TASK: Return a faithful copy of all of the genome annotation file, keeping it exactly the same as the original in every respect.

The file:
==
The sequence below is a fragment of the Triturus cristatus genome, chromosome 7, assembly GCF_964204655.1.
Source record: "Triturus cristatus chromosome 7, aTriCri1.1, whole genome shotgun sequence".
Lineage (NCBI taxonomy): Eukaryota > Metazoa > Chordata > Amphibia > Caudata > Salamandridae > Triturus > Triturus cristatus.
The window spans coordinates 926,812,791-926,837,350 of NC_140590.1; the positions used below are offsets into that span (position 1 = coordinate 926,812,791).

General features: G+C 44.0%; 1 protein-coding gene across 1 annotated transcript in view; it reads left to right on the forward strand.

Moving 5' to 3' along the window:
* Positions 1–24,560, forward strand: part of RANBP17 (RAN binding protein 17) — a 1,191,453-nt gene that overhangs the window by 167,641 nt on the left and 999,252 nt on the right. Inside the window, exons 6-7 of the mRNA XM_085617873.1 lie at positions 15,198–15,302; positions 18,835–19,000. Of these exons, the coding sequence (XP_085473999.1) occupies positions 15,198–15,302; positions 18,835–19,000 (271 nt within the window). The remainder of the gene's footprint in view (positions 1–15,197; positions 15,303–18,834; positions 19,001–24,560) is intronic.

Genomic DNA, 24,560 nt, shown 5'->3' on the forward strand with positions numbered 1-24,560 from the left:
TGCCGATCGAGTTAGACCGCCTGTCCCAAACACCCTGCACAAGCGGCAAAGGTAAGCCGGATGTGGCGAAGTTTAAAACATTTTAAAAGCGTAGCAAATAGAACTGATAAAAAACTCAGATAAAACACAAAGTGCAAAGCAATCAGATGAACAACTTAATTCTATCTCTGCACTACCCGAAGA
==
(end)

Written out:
The sequence below is a fragment of the Triturus cristatus genome, chromosome 7, assembly GCF_964204655.1.
Source record: "Triturus cristatus chromosome 7, aTriCri1.1, whole genome shotgun sequence".
Lineage (NCBI taxonomy): Eukaryota > Metazoa > Chordata > Amphibia > Caudata > Salamandridae > Triturus > Triturus cristatus.
The window spans coordinates 926,812,791-926,837,350 of NC_140590.1; the positions used below are offsets into that span (position 1 = coordinate 926,812,791).

General features: G+C 44.0%; 1 protein-coding gene across 1 annotated transcript in view; it reads left to right on the forward strand.

Moving 5' to 3' along the window:
* Positions 1–24,560, forward strand: part of RANBP17 (RAN binding protein 17) — a 1,191,453-nt gene that overhangs the window by 167,641 nt on the left and 999,252 nt on the right. Inside the window, exons 6-7 of the mRNA XM_085617873.1 lie at positions 15,198–15,302; positions 18,835–19,000. Of these exons, the coding sequence (XP_085473999.1) occupies positions 15,198–15,302; positions 18,835–19,000 (271 nt within the window). The remainder of the gene's footprint in view (positions 1–15,197; positions 15,303–18,834; positions 19,001–24,560) is intronic.

Genomic DNA, 24,560 nt, shown 5'->3' on the forward strand with positions numbered 1-24,560 from the left:
TGCCGATCGAGTTAGACCGCCTGTCCCAAACACCCTGCACAAGCGGCAAAGGTAAGCCGGATGTGGCGAAGTTTAAAACATTTTAAAAGCGTAGCAAATAGAACTGATAAAAAACTCAGATAAAACACAAAGTGCAAAGCAATCAGATGAACAACTTAATTCTATCTCTGCACTACCCGAAGA